Getting Back on Track – Round 2

Yesterday I talked about getting back on track with my money and my health. Today, I’m going to go into a bit more detail about my meal plan.

I’ve mentioned before that meal planning is not my favourite activity – I’m actually pretty bad at it. That said, I’m also sick and tired of feeling sick and tired all the time. So for one week (starting at dinner today, April 5th, till Saturday, April 11th) I’ll be following a healthy meal plan comprised of recipes I already love, and new ones I haven’t tried yet.

In terms of keeping things healthy, I don’t want to start out too crazy. Counting calories has always left me confused and/or hungry (maybe I was confused because I was so hungry?) and having to measure out everything exactly takes the ease and time-saving aspect out of meal planning for me. So here are the guidelines I plan to use in order to stay on track:

1. Every breakfast will be accompanied by a piece fruit, and every lunch and dinner will have a side salad (that contains at least 3 veggies).

2. Snacking is not to be feared. I’m probably going to get hungry at weird times this week. I know I overeat, and that my portion sizes are out of control, so moving to reasonable-size meals is going to make me feel hungry, a lot! Instead of running to the food court and grabbing a cookie I’m going to make sure I have healthy snacks on hand.

3. Drink lots of water! I’m aiming for one glass of water every 1.5 hours. I know I don’t hydrate enough, and drinking lots of water will hopefully help with point #2.

4. Keep the plan visible and look at it every day. It’s easy to slip up and go meet a friend for dinner or “forget” your lunch in the fridge. Keep the plan visible and at the front of your mind so you remember what you’re looking for.

Do you follow a healthy meal plan? What kind of results have you seen?

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Getting Back On Track

Alright, I’ve been slacking lately.

I haven’t really been tracking my spending, or staying on top of blogging, or making it to the gym. I haven’t dug myself into a hole by any means, but it’s turning into a very slippery slope. So I’ve decided today that this week will be the week I turn it around.

I’m making some quarter-year goals to get myself back on track:

1. Once a month, I’m doing a no-spending week. This means that I’m buying my groceries on a Sunday and then putting my credit cards away until the next Sunday. No nights out, no timmies breakfast when I’m late for work, and no buying lunches. My first no-spend week will be starting on Sunday, April 5th.

2. I’m making a gym schedule, and sticking to it. I know I do best with the gym when I bring my gear with me and go straight after work, so I’m going to look up class schedules and write down when I plan to go each week and what I’ll be doing when I’m there. I’m also going to start putting feelers out for “gym buddies” to help me get on track.

3. I’m going to make more of an effort to keep my house clean. After doing a deep clean for a landlord inspection last week I realized how much more relaxed I feel when my house is organized and under control. Instead of doing one massive cleaning every once in a while, I’m going to start sending aside an hour each weekend to do some basic upkeep and organizing.

Now these goals aren’t all about money, but they’re definitely effected by money. Making all my meals at home is a financially responsible decision, but also good for my health, ditto with making a gym schedule. Staying organized and making sure I can actually find the things I own also means I’m less likely to double-purchase or impulse purchase something I don’t need.

What goals do you set to stay on track?

Paycheck Management

First off – apologies for the bit of a hiatus. Things got kind of crazy with life and the new job for a while, but I’m back!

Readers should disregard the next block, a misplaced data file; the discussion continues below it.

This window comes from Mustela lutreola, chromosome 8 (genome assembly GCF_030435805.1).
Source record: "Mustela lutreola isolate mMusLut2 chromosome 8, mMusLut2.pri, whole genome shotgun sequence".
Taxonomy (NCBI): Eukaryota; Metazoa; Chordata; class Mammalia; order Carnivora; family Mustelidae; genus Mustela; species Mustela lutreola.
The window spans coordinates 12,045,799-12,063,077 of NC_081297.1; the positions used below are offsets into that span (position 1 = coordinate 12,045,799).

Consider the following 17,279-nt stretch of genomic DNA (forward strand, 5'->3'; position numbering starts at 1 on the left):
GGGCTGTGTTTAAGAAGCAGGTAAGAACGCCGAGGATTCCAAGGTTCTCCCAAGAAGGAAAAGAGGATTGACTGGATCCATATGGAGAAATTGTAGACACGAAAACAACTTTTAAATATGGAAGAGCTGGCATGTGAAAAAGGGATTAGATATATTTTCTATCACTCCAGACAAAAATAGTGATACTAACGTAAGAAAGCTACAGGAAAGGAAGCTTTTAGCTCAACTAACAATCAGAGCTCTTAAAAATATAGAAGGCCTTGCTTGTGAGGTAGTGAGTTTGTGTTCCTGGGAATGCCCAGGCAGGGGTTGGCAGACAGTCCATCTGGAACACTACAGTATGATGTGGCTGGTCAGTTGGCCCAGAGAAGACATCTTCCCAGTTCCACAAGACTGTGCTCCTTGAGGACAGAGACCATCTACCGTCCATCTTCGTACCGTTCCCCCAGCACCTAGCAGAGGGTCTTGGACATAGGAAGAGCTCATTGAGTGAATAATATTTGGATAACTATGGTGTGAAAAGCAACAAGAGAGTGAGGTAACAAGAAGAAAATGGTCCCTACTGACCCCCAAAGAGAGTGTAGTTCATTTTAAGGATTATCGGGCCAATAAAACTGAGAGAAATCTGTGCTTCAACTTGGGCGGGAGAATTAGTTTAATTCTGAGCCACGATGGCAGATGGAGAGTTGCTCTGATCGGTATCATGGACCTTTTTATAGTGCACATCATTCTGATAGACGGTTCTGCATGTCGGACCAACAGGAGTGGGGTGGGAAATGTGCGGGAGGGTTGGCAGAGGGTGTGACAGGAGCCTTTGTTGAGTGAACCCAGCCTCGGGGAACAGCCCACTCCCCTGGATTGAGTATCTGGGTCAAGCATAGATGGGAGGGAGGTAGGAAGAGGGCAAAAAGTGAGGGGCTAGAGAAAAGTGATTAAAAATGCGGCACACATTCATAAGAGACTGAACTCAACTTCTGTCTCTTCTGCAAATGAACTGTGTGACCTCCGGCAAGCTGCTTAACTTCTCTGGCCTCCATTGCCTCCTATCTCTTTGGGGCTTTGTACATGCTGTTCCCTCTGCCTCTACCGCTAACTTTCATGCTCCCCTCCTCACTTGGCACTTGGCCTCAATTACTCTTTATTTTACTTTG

So let’s talk about payday. I get paid in two installments, one on the 1st of every month, and one on the 15th. Each pay date has a different set of bills associated with it. To make sure everything is getting paid (in full and on time) I make sure I know which paycheck has to cover which bill.

Paycheck 1

Paycheck 1 covers all of my living expenses (rent, internet, utilities, and phone around $800). Once these costs have been cleared off, I look at how much I have left over and divide it up. I have an automatic withdrawal set up for my RRSP for each payday, and half my gym membership payment will also come out of this pay. If I’ve used my credit card a bit more that month, I might make a payment to my card, and the rest of the money goes into my savings account. I always leave myself a cash float in my account of around $400.

Paycheck 2

Like paycheck 1, I have an automatic RRSP withdrawal and gym membership that come out of this pay. Once that is done, I pay off anything outstanding on my credit cards and put the rest directly into savings. Easy!

Organizing your paychecks takes the stress out. Think about how you’re paid and organize your expenses accordingly. Knowing what you need to pay when (I use a calendar on my desktop) makes it easy to keep organized and on top of your bills without stressing about making your paycheck last.

How do you organize your funds?

The 1, 5, 10 and 20 Year Plan

You’ve probably heard before that when it comes to investing and saving, time is on your side.

That’s very true. Time means that you’re collecting compound interest, and that you need to save less per month to achieve the same result.

Sometimes it can feel like you just aren’t putting enough into your RRSP or TFSA. A lot of 20-somethings get caught up in this feeling of “I can only contribute $100…what’s the point?”. This is where I use my 1, 5, 10 and 20 year outlook to put things in perspective.

How does this work? I take a look at how the book value* of my money adds up over those time periods. Let’s say, for example, I contribute $200/month to my RRSP, here’s my outlook:

1 years (12 months): $2400
5 years (60 months): $12,000
10 years (120 months): $24,000
20 years (240 months): $48,000
BONUS! If I retire at age 65 (40 years and 480 months from now): $96,000

*Book Value is the value of the security or assets you hold in your account. This is the amount that you’ve contributed + any dividends you have been paid out.

Now remember, this doesn’t include compounding interest, or take into account the performance of the portfolio’s I hold in my TFSA, so this amount would likely be higher in the end.

Now, let’s make a comparison using the 20 year plan. By saving $200 a month, I could have $48,000 in 20 years. To hit that same amount of money in 5 years, I would need to save $800/month. And to save it in 2 years, I would need $2,000/month.